Once in town, I am meeting a friend and then we are joining a third friend for our quarterly Indian dinner, tonight at Pipalli, on 29th near Lexington, in the heart of “Curry Hill.” Nick, David and I have been doing this for three or four years, always a good chance to get caught up and have a martini, our official drink.

Tomorrow, I will let you know how it is.

Letter From New York 07 05 15 Civilized things in an uncivilized world…

July 5, 2015

Well, at last there is a sunny day! I am sitting at the dining room table at my friends’ apartment in Baltimore and sun is pouring down on the deck. It’s been sunny all day! And I’m just delighted.

As many people have been doing, I have been watching what has been happening in Greece. It seems the Greek people are voting “no” in the referendum that was held today – at least that is what the early opinion polls are showing. And now we will wait to see how it plays out this week. Will the European Central Bank give fresh funds to Greek Banks, who will probably run out of cash this week? Will a deal be done or is this Greece’s farewell to the Eurozone?

As the Greeks were voting, US warplanes were striking at Raqqa, the “capital” of the IS Caliphate. It was intended to cripple the group’s efforts to move military resources further into Iraq or Syria.

IS has been active in Sinai, at least fifty are dead there. From there, they have heaved some missiles into southern Israel.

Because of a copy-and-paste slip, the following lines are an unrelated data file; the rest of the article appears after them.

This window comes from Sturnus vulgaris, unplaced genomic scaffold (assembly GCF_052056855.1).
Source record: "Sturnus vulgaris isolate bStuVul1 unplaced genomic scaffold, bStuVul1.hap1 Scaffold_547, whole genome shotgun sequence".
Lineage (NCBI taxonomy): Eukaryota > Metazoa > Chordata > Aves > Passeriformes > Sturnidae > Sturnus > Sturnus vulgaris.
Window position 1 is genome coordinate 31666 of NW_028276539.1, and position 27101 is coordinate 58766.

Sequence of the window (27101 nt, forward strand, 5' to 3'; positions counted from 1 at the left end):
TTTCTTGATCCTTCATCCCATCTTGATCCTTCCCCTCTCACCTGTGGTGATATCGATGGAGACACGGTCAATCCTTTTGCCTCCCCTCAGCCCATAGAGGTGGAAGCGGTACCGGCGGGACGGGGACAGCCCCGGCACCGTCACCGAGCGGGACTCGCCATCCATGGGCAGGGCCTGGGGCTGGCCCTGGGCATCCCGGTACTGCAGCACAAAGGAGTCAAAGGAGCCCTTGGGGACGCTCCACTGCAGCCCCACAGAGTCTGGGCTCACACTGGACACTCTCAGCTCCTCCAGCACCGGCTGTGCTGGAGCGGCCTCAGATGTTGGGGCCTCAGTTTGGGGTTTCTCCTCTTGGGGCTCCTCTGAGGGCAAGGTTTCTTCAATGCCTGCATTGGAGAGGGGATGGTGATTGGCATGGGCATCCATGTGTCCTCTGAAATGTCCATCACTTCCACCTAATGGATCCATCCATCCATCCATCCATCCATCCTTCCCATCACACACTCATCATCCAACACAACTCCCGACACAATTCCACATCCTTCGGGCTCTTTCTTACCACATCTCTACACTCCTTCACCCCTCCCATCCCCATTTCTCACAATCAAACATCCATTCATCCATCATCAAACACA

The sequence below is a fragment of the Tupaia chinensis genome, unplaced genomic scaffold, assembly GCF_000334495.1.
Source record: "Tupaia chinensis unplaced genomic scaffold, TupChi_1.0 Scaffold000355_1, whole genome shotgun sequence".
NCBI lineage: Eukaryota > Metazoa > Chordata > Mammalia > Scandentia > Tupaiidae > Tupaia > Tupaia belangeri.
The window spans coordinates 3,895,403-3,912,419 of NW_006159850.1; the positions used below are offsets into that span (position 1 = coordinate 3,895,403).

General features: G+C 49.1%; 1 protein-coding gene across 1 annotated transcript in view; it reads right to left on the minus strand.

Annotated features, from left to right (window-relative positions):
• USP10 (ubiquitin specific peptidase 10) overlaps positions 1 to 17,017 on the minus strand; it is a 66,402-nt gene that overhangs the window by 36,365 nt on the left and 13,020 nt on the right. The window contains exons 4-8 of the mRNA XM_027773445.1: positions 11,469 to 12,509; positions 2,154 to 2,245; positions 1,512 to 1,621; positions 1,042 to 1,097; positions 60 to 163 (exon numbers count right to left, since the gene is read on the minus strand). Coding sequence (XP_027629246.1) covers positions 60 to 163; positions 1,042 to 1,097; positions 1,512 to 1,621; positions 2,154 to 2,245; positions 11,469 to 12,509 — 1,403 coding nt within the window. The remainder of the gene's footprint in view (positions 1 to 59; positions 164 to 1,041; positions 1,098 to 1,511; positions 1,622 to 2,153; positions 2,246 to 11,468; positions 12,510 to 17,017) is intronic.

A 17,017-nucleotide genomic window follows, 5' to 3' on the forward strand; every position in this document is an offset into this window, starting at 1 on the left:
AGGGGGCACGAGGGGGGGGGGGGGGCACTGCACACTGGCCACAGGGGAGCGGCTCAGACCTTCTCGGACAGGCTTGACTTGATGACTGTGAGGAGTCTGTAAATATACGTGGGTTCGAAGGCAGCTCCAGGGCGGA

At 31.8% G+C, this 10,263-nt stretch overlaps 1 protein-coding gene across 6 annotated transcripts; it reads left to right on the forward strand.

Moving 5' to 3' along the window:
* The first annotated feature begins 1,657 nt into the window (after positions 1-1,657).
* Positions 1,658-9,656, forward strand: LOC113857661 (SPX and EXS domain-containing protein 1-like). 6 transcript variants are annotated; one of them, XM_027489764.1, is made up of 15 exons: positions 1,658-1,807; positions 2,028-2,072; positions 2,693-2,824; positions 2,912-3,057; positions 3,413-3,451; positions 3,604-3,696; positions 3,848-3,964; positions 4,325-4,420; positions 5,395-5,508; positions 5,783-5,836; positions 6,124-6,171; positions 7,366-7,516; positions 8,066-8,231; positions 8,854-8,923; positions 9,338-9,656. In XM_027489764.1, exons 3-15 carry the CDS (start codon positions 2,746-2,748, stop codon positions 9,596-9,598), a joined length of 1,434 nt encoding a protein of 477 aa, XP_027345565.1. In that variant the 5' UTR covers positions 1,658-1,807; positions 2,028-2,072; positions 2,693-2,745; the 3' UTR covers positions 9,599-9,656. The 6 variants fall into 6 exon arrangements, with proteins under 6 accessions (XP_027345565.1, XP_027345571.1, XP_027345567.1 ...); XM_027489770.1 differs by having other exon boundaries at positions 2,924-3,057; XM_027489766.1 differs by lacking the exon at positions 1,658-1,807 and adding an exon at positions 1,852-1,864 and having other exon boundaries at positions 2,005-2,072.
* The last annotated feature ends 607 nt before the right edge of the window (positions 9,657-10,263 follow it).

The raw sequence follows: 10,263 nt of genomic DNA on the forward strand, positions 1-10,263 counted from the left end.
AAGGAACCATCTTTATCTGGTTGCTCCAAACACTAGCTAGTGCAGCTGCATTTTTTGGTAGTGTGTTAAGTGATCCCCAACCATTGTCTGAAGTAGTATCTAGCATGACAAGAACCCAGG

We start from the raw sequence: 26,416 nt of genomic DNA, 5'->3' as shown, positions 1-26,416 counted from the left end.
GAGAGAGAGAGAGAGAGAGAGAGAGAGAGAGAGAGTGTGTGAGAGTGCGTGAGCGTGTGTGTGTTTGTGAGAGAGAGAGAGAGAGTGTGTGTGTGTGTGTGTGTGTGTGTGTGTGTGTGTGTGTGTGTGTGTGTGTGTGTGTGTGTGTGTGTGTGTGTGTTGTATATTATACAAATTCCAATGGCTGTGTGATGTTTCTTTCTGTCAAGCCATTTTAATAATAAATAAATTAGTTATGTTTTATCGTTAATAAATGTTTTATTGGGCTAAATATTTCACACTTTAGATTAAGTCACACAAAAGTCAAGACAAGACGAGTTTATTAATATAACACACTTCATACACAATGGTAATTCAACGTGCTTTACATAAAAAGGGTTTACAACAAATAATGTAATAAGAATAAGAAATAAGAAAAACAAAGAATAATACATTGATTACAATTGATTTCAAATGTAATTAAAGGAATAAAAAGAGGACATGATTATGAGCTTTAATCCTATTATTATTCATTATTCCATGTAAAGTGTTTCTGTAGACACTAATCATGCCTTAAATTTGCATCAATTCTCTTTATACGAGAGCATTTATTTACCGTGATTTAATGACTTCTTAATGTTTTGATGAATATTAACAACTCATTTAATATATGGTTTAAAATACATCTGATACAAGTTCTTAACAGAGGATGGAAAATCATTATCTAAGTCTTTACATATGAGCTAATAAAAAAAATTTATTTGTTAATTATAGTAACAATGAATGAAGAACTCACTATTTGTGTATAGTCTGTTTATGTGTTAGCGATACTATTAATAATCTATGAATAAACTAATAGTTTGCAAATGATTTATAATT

An evangelical church in Nigeria lost six worshipers today when a suicide bomber attacked.

Donald Trump is riding a populist wave with his remarks about Mexican immigrants, causing consternation among Republican candidates. Rick Perry has found him offensive and others are working to distance themselves from him. He may be a train wreck but he’s ahead in the polls, believe it or not.

The Pope arrived in Quito today on a trip to Latin America, the continent where he was born. He will be in Ecuador, Bolivia and Paraguay but not his native Argentina. He will be bringing the church to the poor. It is seen by some as a test of his ability to keep the faithful within the church. Roman Catholicism has been losing to Protestant Evangelicals in many parts of the continent.

While warplanes were attacking Raqqa and the Greeks seemed to be voting “no,” little Princess Charlotte Elizabeth Diana of Cambridge was christened in the country, on her Great-Grandmother’s estate at Sandringham, at St Mary Magdalene Church, where Diana, Princess of Wales, was christened in 1961. It was a nod to the Princess’s paternal grandmother as were some of the music choices and the fact that a cousin of Diana’s was named as one of the godparents. Princess Charlotte has five of them.

Afterwards, Queen Elizabeth II served champagne and tea at her palace. 3500 came out to greet the newly christened Princess. It was a pretty day; with young Prince George wearing an outfit that was very similar to the one his father wore to Prince Harry’s christening.

All was very civilized and far from the chaos in other parts of the world.

Taking a cue from the civilized behavior of the Cambridge’s, I am planning to finish this, sip a martini, shaken, not stirred [as I am writing, I am also half watching a Sean Connery Bond movie, “Diamonds Are Forever”] and then head to the Thames Street Oyster House for a civilized dinner.P

Letter from New York 04 28 15 Notes on a restless world…

April 28, 2015

As I was sitting at a Producer’s Guild event last night about Multi Channel Networks, I was also texting back and forth with my friend Lionel, who has moved recently to Baltimore where, last night, the city was rocked by violence. One person was critically injured, 235 were arrested and the National Guard was called in to help restore order. AOL, where Lionel works, closed for the day and offered hotels to employees who worked in areas where rioting was occurring. At ten last night, Lionel could hear gunshots from his apartment.